Most of the interpretations applied here emphasize that worship on this night will be given more “credit” or weight than at any other time. That is in some ways implied here — but the explicit emphasis of this sura is not on what we do on that night but on what Allah the Exalted and His angels and spirit (ruh Jibreel) do on that night, and from there we can extrapolate what it means for us. More on this below. 

Al-Qadr 97:4

تَنَزَّلُ ٱلۡمَلَٰٓئِكَةُ وَٱلرُّوحُ فِيهَا بِإِذۡنِ رَبِّهِم مِّن كُلِّ أَمۡرٍ

The angels and the Spirit descend therein by permission of their Lord for every matter.

10 (2•5) words, 36 (6² or 2²•3²) letters, total 46

Reference to laylatul qadr (1 word) + 9 words 

This is the “heart” of the sura, telling us what the angels and Spirit (Jibreel) do on this night. From our perspective “for every matter/decree” means such things as our du’as and salat and thikr (dhikr) — our worship of Allah, as well as charitable spending in His path, or working for justice on earth. These acts may be given special attention during this night. But this does not mean they are not also attended to on other nights. It does imply that the presence of angels on this night may bring us closer to Allah or increase our receptivity to Him, and in that sense is of great value to us.

It also means, from Allah’s perspective, that this is the night when especially important actions and events are undertaken. The event mentioned here is the sending down of the Quran. But it is likely also the night (in the sense of a recurring night) in which Jibreel came down and gave Maryam the “word” from Allah “her Lord” resulting in the conception of ‘Isa/Jesus. Because in the Quran his birth occurred in the season of dates, around September, the conception was likely in December, the Gregorian solar month in which the winter solstice occurs. In the Quran architectural chart which is a solar-year astronomical chart (see below), the winter solstice is at the very apex or top of the chart, at the end of the month of Ramadan, making it the longest night, and night being the “celestial” time, this is the most celestial night of the year. Hence the most likely time for such a miraculous conception. And by inference could also be the astronomical “opening” for Laylatul Qadr.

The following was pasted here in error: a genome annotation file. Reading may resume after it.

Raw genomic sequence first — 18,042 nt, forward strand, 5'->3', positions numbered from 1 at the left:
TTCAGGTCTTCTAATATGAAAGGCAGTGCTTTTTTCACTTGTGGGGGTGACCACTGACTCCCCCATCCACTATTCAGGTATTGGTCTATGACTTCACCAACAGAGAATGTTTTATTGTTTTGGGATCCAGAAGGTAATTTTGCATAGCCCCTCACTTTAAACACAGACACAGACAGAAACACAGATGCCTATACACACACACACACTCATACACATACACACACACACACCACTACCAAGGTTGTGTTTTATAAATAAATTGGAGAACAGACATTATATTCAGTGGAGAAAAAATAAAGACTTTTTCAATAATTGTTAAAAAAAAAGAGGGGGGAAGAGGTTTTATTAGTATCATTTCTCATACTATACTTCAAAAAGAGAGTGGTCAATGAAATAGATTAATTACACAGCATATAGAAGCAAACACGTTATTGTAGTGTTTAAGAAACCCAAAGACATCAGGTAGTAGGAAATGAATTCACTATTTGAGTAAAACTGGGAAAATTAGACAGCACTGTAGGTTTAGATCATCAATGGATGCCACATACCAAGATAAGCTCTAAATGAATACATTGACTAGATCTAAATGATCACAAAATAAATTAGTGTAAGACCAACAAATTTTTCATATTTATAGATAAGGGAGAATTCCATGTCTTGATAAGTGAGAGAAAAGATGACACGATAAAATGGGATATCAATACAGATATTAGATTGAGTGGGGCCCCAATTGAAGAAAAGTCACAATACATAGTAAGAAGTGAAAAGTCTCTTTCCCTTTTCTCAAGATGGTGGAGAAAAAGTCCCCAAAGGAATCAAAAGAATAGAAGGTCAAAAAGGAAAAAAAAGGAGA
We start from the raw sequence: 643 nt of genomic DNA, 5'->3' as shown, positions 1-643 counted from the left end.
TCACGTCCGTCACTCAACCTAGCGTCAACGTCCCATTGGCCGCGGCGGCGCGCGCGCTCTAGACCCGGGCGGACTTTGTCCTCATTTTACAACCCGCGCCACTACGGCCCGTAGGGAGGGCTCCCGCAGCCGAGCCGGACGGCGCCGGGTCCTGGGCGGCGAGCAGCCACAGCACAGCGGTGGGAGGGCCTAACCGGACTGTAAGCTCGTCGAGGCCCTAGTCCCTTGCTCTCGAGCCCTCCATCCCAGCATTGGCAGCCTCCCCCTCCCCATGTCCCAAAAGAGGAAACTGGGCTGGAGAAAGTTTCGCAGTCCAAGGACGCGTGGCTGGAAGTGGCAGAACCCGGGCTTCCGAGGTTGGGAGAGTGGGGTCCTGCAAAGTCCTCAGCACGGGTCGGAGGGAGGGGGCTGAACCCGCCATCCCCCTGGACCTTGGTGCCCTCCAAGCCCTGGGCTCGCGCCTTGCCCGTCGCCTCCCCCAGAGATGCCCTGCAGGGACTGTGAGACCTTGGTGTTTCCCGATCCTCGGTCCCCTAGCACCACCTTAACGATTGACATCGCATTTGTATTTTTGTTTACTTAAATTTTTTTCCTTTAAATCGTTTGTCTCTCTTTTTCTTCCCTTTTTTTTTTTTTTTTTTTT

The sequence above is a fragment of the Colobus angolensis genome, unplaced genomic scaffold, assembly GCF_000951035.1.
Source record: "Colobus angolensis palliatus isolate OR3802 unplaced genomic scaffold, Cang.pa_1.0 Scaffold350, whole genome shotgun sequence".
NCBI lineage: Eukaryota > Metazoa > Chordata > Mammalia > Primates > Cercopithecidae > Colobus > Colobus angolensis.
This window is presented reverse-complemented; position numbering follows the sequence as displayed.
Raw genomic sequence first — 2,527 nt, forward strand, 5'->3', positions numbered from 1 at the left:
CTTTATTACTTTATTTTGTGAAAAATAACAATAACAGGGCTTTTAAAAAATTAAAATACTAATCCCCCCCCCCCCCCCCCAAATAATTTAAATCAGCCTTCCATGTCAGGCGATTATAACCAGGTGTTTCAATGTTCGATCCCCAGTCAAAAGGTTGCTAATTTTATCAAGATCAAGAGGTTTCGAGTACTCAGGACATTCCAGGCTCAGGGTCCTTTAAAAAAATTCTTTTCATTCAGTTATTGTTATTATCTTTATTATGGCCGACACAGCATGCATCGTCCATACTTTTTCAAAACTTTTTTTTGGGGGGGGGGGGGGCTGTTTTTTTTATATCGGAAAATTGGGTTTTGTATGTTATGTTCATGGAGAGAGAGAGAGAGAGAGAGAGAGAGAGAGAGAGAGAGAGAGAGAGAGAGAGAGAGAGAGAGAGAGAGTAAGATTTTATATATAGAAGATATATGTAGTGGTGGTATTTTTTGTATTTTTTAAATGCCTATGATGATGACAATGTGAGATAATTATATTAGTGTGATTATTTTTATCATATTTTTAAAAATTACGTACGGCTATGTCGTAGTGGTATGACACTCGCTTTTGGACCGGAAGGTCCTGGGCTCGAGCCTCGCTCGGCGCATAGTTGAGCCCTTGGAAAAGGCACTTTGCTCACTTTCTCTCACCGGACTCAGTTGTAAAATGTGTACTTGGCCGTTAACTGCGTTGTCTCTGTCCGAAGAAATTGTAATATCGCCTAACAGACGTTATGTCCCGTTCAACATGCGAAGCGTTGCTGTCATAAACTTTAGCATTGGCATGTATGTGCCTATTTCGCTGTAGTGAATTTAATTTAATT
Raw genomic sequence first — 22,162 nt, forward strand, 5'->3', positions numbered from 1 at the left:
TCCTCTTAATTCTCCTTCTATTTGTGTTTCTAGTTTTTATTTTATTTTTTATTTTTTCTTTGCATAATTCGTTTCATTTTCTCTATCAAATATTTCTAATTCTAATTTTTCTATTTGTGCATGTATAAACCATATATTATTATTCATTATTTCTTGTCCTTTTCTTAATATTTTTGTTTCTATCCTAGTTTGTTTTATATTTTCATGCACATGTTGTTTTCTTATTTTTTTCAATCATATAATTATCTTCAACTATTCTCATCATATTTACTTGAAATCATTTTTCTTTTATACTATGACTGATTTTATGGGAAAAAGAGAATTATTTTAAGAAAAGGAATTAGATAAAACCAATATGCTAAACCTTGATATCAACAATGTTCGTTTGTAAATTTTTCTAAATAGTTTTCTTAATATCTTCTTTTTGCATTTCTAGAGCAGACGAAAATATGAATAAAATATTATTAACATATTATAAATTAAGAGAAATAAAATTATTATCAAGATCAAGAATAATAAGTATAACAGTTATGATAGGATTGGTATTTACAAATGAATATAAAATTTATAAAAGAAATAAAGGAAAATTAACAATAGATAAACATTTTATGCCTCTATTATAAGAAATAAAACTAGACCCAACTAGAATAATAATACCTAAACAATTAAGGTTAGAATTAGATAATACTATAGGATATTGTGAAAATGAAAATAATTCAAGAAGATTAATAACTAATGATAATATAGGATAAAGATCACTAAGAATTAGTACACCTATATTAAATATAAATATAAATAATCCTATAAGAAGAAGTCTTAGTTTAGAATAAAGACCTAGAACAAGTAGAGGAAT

Other significant events likely took place on Laylatul Qadr or (possibly) winter solstice night too. One can correlate the fact that the angels visited prophet Ibrahim (Abraham) to give him the news of a child to be born by his barren elderly wife (and he too was old at that time) — an unusual conception, even miraculous, by Divine intervention — and at the same time (11:70-83) visited his cousin prophet Lut/ Lot to warn him of the impending destruction of his rebellious and sinful nation (about which prophet Ibrahim argued), which struck at night, although mentioned in 11:81 “their appointment is for the morning.” But this could refer to when the destruction is done, and just before that is mentioned in the same aya 11:81 “So set out with your family during a portion of the night and let not any among you look back –  except your wife; indeed, she will be struck by that which strikes them.” The advisory was to leave at night, one presumes to be “under cover of night” to avoid attack, but then he was told “let not any among you look back” behind them. Why? 

The answer lies in the fact that his wife was allowed to look back — “except your wife” — and “she will be struck with what strikes them.” What strikes them then struck during that portion of the night, when the decree of Allah was accomplished. But there’s another aspect to this: were any of his people to look back, they too would be struck, because the action taken was done by angels from the celestial realm, and there is a barrier between the celestial realm and the dunya or “lower” realm of time in which we live. To merely see the angels enacting a destructive event of this nature would be deadly. This is further evidenced by the many times in the Quran where, when ignorant disbelievers demand that an angel be sent down, Allah’s response in the Quran is to say “But if We had sent down an angel, the matter would have been decided; then they would not be reprieved.” (6:8) Because amr or a Divine command enacted by angels is from the celestial realm and cannot be withdrawn, and also because merely witnessing angels in such a case can effect immediate consequence such as death, except within the protection of Allah in which case they appear in human form (as was made emphatically clear in the case of the visitation of prophets Lot and Abraham, and as in the case of Maryam). To see them (while one is an adult — newborn babies may be able to see them) in their actual form would breach a boundary necessitating death of the witness or fulfillment of a command already given.